Writing from Prompts

Do you ever need a break from your novel-in-progress but don’t know what else to write? Or are you ready to start a new project but don’t have a good idea?

One way to break free from that kind of writer’s block is to write from prompts.

Never heard of writing prompts? Here’s the idea: someone gives you a scenario, an image, a setting, a line of poetry, a song lyric, a news story, a single evocative word, etc. Then you write a story inspired by that prompt—or by a combination of prompts.

Basically it’s a way to force your mind to break out of a rut by challenging you to make a story work when it’s coming from an external source of inspiration.

Prompts might only result in a piece of flash fiction (less than 1,000 words). Or even a single scene or vignette. Or perhaps a short poem. If you get very lucky, your brain might take a prompt or prompts and turn them into a whole potential novel.

For example: my current novel in progress came from three prompts. First, I was spending a lot of time in my garden a few summers ago, and I decided to write something that involved gardening. Second, I’d recently written something about princesses and wanted to try another princess story. Third, I’d recently completed a short story set in the Aztec civilization, and I wasn’t entirely happy with it and wanted to try again. Those three ideas came together when a blog I followed issued the challenge to complete a ten thousand or more word story in two months time. So I used the prompts: Garden, Princess, Aztec, and I started a story in a Mesoamerican milieu about a princess with magical powers over plants. Eventually the princess became a priestess and her powers became linked to her god, but that doesn’t matter. What matters is that I got a great idea for a story that I loved by combining three prompts from three different sources. I have enough material in my mind for several novels set in my alternate Mesoamerica, now.

So where can you find prompts? Anywhere. Do you have a Google or Yahoo homepage with news articles? Collect the most interesting and thought provoking ones. If you write science fiction, subscribe to scientific magazines or blogs. If you write history or fantasy, try subscribing to periodicals or blogs on history, culture, anthropology, etc. Make notes of interesting details from everyday events. Write down interesting lines from books or poems, or even snippets you’ve overheard from strangers in the grocery store. Do Google image searches and save your favorite pictures of places or people. You never know when the prompts you’ve collected will spark a new idea in your mind, or provide a needed break from an on-going project.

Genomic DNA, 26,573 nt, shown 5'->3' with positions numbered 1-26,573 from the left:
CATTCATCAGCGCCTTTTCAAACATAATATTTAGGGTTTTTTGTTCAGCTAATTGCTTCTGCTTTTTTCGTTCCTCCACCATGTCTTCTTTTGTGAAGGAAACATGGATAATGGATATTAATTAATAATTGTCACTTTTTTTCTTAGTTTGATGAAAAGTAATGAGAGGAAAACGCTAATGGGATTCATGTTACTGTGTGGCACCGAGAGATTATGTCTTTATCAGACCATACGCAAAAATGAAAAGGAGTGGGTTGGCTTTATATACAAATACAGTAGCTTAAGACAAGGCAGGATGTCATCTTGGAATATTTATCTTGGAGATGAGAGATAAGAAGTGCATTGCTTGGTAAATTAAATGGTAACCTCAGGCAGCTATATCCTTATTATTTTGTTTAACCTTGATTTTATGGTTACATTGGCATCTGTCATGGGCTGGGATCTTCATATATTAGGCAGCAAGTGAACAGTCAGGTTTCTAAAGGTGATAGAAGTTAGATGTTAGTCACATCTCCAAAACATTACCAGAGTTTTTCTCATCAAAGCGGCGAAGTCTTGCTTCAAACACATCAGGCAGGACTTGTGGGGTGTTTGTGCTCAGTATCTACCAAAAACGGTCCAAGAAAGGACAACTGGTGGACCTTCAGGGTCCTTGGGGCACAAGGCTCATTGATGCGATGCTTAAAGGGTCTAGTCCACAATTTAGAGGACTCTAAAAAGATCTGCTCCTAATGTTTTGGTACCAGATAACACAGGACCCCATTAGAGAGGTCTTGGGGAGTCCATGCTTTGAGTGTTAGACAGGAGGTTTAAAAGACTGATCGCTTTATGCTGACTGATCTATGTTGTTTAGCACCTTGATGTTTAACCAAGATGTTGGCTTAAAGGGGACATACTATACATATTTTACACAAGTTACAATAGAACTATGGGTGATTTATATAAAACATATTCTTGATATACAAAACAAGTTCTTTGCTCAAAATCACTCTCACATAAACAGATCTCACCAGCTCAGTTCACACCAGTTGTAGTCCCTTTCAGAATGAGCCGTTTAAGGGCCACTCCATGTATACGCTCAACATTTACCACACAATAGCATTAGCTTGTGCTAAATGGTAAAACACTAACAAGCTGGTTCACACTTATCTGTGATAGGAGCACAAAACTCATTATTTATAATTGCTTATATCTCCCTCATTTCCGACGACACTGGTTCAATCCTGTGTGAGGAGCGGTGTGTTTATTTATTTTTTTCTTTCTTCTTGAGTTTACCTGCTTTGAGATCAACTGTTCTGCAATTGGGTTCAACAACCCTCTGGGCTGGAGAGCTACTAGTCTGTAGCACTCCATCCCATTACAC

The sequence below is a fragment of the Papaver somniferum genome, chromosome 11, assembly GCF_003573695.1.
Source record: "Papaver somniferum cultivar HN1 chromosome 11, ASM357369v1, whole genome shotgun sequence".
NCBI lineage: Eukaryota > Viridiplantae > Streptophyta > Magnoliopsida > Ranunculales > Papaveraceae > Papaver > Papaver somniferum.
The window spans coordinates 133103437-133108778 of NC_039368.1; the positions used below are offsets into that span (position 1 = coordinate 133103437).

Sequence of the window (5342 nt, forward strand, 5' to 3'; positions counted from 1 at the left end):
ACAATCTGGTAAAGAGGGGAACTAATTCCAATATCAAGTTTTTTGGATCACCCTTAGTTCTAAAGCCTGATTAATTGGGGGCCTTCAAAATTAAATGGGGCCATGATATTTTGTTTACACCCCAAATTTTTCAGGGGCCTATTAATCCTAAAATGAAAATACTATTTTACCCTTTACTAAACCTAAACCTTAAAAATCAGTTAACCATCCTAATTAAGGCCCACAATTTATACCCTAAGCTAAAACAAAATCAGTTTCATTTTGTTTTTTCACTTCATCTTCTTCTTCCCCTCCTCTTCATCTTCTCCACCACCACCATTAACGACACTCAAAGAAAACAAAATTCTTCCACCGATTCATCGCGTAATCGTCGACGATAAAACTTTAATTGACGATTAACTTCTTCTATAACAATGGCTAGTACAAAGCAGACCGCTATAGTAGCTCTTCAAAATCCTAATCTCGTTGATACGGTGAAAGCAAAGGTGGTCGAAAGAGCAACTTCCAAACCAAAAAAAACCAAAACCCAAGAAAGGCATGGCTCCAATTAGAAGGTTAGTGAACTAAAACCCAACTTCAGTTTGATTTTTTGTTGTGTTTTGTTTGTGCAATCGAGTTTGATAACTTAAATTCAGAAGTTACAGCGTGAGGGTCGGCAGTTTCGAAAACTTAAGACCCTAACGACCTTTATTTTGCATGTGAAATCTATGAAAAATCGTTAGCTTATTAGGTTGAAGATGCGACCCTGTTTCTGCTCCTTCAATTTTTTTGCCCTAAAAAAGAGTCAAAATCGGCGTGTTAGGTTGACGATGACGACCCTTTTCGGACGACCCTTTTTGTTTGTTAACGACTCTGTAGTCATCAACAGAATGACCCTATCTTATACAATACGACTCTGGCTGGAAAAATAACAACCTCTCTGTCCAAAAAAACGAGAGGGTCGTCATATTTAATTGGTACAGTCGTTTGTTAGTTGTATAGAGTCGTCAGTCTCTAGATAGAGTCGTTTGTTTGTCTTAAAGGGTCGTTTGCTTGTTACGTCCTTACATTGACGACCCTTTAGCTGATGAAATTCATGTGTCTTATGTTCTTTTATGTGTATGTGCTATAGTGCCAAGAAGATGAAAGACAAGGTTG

If you need even more of a kick-start, some writer’s blogs regularly post prompts. Children’s fantasy author Gail Carson Levine ends nearly all of her blog posts with prompts. Podcast Writing Excuses ends all their episodes with writing prompts, and you don’t even have to listen to find them—all are transcribed into the blog posts on their website. I belong to a prompt-based writing challenge Live Journal community: Pulped Fictions (one caveat—you must have a Live Journal account and apply for membership to view the prompts). Also, a quick Google search for “writing prompts” resulted in a long list of places on the web to find prompts to get your mind spinning.

Let me finish off with a few prompts of my own:

Garden

Aztec

Princess

Use just one or use them all. I 100% guarantee that your story will be vastly different from the one I came up with.

Do you have a favorite place on the web to find prompts? Or a writing-prompt success story to share? Share them in the comments—I’d love to hear from you.

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About Jocelyn Nash Carlin, Writer

Jocelyn Nash Carlin writes speculative fiction for children and adults. She also co-hosts the Writing Snippets podcast and blog at www.WritingSnippets.com. View all posts by Jocelyn Nash Carlin, Writer

3 responses to “Writing from Prompts

  • Lauren

    I’m a pantser, so in a sense everything I write comes from a “prompt.” I get an idea (for example, a SF world where children are disappearing) and I run with it. A lot of what I write comes from outside prompts, although I’ve never really thought of them that way. I write a lot of herbal and gardening stuff during the summer, or write about the frazzled woman standing in the checkout line.

    I just put her in a fantasy setting. 🙂

  • wordwritingmaster

    Every good piece of writing or every good idea that I’ve ever done has come from some sort of prompt. I usually start with a hooking sentence or an approach I think is interesting. Once I’ve got that, I just start typing and typing and before you know it, I’ve gotten a story better than anything I would have come up with on my own.

    Recently, I started a free write beginning with the sentence ‘The ghost was eating a peanut butter and jelly sandwich.’ I just started writing, and although I may never use the free write itself in the story, I drew out the idea for a full fledged novel.

    And that’s the thing about most prompts. They’re meant to trigger your mind in ways it wouldn’t have thought otherwise. The prompt might not even be relevant or useful by the time you really get a good story out of it, so you have to be willing to let it go. Just flow to wherever the story is taking you.

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